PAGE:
jury nullification | Definition

Doc's CJ Glossary by Adam J. McKee
Course: Introduction / Law

Jury nullification refers to a finding of not guilty by a jury that believes the defendant does not deserve punishment.

Jury nullification happens in a courtroom during a trial. A trial is a process where a person accused of a crime, called a defendant, faces a jury. The jury is a group of ordinary people who listen to the evidence, the stories, and the facts about the case. They then decide if the defendant is guilty or not.

But, sometimes, the jury chooses not to follow the law strictly. They might think that the law is unfair or that it shouldn’t apply in the specific case they are hearing. If they believe this, they might find the defendant not guilty, even if the facts and the law would usually lead to a guilty verdict. This action is what we call jury nullification.

The Role of the Jury

The jury’s job is very important in our criminal justice system. They represent the public, and they ensure that the government’s power is not absolute. Above all, they make sure that justice is done. This role allows them to make a decision based on not only the facts and the law but also on their own beliefs about what is fair and right.

If the jury thinks that a law is unjust or that applying it in a particular case would lead to an unfair result, they have the power to nullify that law. They do this by finding the defendant not guilty. Remember, this is not the usual way a jury operates, but it’s a possibility that our justice system allows for.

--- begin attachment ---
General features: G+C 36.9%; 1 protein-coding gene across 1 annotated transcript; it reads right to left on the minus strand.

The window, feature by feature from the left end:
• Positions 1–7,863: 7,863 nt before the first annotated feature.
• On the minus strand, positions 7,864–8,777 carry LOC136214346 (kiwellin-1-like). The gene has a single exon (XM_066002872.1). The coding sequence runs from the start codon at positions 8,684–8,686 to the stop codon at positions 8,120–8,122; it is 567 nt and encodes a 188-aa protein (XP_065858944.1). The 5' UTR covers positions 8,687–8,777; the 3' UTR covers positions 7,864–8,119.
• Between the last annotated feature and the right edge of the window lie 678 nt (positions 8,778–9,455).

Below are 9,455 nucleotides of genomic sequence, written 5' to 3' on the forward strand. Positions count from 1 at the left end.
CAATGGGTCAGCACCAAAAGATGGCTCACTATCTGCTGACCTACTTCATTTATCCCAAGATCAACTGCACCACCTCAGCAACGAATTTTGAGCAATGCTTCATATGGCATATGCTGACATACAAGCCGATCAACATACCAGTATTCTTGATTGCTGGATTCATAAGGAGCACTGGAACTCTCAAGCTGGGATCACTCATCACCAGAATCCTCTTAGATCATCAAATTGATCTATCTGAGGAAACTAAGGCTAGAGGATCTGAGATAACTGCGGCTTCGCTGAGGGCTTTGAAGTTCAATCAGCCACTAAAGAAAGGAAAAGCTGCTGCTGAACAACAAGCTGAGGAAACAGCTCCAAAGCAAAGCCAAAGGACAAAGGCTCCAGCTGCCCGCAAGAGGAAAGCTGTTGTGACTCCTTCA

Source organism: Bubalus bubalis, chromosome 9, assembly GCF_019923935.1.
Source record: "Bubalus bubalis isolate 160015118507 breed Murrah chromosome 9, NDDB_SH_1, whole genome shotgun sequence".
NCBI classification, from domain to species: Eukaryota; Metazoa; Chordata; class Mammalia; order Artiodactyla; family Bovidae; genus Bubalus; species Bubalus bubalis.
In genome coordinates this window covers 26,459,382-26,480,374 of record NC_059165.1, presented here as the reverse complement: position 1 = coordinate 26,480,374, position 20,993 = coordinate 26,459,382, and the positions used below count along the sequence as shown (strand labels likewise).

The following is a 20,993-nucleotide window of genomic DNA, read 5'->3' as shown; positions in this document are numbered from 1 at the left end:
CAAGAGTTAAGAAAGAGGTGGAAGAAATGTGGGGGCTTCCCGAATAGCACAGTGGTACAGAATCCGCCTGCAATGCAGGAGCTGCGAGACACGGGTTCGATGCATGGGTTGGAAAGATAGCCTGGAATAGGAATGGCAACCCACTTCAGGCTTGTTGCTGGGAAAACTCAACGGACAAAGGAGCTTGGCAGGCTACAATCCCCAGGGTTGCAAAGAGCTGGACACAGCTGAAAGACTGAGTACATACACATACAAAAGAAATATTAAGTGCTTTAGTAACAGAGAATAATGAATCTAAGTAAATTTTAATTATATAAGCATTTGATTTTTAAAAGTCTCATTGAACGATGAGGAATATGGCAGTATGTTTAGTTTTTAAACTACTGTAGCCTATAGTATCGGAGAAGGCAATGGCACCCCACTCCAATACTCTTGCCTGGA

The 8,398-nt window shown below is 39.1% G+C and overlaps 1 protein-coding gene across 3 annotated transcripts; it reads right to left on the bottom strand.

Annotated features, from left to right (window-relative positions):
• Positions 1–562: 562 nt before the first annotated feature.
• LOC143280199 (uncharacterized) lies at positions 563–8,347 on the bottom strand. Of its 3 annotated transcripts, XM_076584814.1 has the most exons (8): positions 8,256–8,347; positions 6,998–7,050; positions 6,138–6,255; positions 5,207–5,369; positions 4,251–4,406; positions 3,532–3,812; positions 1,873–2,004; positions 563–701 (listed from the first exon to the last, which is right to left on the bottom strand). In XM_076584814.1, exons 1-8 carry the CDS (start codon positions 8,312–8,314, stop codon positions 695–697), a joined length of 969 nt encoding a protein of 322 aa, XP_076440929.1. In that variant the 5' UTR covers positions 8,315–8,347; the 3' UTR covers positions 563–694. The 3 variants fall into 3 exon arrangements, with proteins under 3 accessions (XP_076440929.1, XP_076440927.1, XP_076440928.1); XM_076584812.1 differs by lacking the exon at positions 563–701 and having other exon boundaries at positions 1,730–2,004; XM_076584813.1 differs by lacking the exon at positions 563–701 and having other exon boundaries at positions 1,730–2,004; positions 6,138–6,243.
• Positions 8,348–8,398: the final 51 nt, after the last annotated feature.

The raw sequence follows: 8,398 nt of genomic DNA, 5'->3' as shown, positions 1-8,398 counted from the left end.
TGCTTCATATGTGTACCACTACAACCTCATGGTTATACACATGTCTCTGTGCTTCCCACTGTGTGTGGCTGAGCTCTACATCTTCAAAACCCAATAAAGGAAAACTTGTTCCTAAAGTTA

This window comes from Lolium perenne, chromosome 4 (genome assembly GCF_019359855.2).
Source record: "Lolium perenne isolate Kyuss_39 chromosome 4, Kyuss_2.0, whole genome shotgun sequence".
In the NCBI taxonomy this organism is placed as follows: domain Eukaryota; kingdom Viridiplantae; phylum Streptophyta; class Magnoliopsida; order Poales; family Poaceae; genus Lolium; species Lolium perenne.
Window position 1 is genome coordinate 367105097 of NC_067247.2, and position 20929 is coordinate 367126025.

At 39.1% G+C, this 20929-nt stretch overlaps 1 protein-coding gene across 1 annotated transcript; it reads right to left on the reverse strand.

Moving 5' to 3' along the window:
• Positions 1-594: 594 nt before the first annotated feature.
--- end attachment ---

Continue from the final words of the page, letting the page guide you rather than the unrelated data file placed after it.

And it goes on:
Jury Nullification and Its Controversy

Jury nullification can be very controversial. On one hand, it can be seen as a powerful way for ordinary people to protest against unjust laws. If a jury believes that a law is unjust, they can refuse to apply it, thereby sending a message to lawmakers that they should reconsider that law.

However, on the other hand, some people worry that jury nullification can undermine the rule of law. The rule of law is the principle that every person, no matter who they are, should be treated equally under the law. If juries can just decide not to apply a law because they don’t agree with it, some worry that it could lead to unequal treatment.

Jury Nullification and You

So, why does this matter to you? Well, as a future juror, you might be faced with a difficult decision about a defendant’s guilt. Understanding jury nullification will help you to know that you have the power to think critically about the law and its application.

Also, as a citizen, understanding jury nullification can help you think more deeply about the nature of our justice system. After all, our criminal justice system is not just about laws and punishments. It’s also about fairness, justice, and the role of ordinary people in maintaining those values.

In conclusion, jury nullification is an interesting and controversial aspect of our criminal justice system. It represents the power of the jury to uphold fairness and justice, but it also poses challenging questions about the rule of law. It’s an important concept to understand whether you’re studying law, preparing to serve on a jury, or just trying to be a well-informed citizen.

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Last Modified: 06/12/2023

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